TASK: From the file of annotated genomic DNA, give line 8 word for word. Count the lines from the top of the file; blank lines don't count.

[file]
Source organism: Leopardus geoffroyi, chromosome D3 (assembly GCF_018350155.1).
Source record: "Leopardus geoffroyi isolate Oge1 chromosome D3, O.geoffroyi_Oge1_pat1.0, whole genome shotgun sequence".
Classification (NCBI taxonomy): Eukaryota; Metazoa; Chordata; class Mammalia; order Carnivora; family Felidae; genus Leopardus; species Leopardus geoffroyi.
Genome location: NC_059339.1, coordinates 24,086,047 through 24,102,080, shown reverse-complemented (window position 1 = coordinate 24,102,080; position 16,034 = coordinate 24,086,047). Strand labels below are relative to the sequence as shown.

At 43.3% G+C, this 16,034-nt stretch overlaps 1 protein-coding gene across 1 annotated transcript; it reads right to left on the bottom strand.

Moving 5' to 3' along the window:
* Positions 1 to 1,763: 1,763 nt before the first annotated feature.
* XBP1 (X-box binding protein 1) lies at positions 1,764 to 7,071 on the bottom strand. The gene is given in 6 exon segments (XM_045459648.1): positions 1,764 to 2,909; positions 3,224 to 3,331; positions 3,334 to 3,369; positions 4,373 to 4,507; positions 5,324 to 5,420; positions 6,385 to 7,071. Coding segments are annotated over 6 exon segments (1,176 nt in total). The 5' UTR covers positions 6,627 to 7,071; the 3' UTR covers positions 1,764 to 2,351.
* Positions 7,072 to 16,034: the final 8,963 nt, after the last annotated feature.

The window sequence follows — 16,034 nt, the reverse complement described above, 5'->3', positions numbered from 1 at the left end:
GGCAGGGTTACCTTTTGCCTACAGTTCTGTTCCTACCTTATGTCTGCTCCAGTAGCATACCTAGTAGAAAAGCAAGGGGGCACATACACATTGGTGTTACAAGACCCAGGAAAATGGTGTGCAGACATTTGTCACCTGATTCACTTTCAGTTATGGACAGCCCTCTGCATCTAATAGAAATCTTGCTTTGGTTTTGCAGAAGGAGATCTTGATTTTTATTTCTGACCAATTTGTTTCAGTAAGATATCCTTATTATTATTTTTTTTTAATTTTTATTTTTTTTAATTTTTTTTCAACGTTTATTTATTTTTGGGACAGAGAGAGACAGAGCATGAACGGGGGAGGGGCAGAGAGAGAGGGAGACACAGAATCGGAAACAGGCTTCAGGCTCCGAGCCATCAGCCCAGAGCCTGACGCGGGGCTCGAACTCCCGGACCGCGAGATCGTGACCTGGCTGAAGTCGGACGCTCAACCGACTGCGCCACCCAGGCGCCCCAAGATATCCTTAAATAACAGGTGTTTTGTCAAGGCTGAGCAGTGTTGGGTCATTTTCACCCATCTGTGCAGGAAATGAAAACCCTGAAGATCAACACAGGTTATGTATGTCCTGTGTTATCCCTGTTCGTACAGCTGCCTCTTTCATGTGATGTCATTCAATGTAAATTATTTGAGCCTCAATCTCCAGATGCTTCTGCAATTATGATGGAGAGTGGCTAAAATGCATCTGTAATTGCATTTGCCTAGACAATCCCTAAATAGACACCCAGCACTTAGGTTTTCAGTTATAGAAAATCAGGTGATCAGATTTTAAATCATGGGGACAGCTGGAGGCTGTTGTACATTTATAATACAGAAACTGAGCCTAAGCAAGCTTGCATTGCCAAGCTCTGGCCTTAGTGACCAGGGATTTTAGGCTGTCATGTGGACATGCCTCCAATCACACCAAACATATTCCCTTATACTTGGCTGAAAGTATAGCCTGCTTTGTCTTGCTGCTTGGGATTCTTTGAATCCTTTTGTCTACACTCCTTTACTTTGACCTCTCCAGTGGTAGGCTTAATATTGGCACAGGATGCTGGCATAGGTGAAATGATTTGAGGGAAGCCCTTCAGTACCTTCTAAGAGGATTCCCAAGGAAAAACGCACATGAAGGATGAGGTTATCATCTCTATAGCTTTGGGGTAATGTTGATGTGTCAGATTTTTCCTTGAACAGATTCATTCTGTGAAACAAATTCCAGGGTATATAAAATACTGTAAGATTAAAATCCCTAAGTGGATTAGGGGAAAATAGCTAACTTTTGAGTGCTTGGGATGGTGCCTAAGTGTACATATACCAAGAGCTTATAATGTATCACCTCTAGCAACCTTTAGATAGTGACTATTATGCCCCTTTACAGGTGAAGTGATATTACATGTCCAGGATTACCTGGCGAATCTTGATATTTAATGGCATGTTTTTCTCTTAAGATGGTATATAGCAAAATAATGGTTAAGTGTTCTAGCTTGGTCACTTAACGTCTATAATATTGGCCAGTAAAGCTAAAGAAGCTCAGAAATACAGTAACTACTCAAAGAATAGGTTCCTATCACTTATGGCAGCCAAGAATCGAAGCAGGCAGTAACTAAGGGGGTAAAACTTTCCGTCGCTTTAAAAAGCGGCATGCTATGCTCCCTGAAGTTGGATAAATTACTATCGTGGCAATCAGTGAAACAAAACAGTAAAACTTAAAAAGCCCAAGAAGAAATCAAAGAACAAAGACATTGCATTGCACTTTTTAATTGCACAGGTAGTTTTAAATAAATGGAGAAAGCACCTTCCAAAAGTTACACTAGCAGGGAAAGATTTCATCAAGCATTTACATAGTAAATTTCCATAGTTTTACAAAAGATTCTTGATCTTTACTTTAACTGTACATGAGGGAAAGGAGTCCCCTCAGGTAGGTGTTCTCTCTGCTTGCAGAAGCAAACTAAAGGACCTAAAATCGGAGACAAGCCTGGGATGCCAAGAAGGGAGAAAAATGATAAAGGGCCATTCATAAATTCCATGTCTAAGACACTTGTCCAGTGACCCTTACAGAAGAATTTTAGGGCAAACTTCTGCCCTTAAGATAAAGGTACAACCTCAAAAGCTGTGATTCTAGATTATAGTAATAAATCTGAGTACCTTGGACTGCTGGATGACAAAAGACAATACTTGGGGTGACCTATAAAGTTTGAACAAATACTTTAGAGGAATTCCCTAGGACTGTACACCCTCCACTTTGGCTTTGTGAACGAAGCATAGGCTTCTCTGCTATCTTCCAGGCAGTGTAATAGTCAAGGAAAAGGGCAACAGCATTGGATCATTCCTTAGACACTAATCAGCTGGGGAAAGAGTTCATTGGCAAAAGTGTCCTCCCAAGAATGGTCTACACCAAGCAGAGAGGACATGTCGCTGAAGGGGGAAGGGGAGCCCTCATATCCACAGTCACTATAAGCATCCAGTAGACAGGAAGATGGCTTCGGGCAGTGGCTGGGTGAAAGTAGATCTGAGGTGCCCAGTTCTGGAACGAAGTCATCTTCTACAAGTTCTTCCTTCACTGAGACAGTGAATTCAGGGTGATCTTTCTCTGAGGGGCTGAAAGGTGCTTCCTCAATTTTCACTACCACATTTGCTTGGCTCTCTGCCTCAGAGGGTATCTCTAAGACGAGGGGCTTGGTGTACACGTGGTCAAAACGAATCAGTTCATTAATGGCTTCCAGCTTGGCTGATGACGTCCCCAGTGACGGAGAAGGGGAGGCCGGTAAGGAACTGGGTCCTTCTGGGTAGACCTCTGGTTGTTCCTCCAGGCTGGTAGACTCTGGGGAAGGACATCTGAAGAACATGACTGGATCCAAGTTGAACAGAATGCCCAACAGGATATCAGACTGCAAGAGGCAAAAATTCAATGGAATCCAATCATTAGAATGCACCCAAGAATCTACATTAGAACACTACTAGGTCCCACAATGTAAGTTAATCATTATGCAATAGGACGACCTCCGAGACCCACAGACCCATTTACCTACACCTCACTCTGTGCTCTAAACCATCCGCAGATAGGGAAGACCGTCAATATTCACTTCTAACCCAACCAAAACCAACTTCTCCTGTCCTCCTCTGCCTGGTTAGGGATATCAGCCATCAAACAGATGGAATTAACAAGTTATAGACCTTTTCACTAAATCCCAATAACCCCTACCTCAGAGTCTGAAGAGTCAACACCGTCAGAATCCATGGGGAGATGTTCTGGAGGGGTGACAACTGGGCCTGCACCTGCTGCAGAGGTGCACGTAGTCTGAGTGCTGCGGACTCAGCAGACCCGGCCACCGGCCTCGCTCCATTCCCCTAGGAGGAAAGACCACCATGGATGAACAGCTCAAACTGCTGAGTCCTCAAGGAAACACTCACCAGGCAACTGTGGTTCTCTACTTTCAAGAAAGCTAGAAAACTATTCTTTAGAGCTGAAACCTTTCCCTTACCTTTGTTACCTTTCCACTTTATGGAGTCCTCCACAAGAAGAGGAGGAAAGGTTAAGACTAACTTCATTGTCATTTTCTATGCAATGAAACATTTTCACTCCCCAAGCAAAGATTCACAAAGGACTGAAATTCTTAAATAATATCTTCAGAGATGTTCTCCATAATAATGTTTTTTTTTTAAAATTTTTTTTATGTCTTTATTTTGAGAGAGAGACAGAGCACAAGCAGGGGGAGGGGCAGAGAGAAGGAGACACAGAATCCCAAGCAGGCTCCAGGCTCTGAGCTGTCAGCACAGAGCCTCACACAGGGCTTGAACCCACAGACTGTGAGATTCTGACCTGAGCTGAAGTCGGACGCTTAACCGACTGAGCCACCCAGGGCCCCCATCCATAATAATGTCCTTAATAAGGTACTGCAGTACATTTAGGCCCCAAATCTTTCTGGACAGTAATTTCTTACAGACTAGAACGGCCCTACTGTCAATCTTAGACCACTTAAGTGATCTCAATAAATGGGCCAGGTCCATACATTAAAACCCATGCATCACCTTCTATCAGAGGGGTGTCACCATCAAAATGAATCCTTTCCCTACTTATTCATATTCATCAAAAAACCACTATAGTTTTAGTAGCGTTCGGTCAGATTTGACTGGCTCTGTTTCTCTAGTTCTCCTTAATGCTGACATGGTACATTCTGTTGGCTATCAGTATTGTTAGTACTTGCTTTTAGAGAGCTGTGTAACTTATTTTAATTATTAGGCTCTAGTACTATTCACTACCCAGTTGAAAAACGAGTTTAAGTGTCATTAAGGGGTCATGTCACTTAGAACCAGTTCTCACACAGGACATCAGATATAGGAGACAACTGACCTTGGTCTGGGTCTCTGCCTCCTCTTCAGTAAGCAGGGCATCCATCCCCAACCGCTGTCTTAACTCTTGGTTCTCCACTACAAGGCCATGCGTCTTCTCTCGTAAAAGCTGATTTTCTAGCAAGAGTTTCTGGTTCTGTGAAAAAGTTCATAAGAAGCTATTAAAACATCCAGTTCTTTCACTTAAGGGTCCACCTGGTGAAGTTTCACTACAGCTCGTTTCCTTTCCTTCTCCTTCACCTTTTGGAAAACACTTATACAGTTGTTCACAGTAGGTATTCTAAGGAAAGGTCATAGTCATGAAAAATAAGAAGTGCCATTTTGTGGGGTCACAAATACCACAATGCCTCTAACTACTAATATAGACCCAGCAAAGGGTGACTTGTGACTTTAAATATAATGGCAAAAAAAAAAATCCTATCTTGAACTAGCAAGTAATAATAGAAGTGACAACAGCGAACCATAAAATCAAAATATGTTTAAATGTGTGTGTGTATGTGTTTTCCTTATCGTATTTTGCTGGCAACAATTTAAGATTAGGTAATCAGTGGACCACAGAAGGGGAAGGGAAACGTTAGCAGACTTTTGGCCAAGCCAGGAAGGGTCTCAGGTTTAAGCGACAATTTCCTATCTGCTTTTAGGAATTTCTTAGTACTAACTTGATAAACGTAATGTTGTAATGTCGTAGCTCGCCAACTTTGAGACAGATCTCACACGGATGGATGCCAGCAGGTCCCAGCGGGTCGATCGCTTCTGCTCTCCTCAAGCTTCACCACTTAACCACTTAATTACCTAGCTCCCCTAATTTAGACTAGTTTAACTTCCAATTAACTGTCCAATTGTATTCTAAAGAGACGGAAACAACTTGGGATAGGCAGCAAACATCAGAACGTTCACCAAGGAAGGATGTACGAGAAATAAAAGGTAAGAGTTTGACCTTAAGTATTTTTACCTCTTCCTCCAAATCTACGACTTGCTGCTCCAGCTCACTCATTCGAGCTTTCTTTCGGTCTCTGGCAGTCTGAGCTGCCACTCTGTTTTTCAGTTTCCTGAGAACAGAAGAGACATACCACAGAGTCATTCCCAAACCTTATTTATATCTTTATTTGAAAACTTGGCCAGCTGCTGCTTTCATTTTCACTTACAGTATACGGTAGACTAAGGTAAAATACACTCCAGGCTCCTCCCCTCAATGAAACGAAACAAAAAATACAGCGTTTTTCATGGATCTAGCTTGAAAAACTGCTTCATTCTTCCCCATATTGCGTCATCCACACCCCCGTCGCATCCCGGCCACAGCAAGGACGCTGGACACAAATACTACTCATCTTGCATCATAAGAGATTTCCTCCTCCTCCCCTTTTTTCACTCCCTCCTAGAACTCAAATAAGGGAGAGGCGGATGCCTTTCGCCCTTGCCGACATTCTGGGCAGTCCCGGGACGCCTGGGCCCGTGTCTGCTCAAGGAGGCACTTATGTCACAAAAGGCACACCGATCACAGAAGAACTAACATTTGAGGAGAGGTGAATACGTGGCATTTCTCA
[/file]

* XBP1 (X-box binding protein 1) lies at positions 1,764 to 7,071 on the bottom strand. The gene is given in 6 exon segments (XM_045459648.1): positions 1,764 to 2,909; positions 3,224 to 3,331; positions 3,334 to 3,369; positions 4,373 to 4,507; positions 5,324 to 5,420; positions 6,385 to 7,071. Coding segments are annotated over 6 exon segments (1,176 nt in total). The 5' UTR covers positions 6,627 to 7,071; the 3' UTR covers positions 1,764 to 2,351.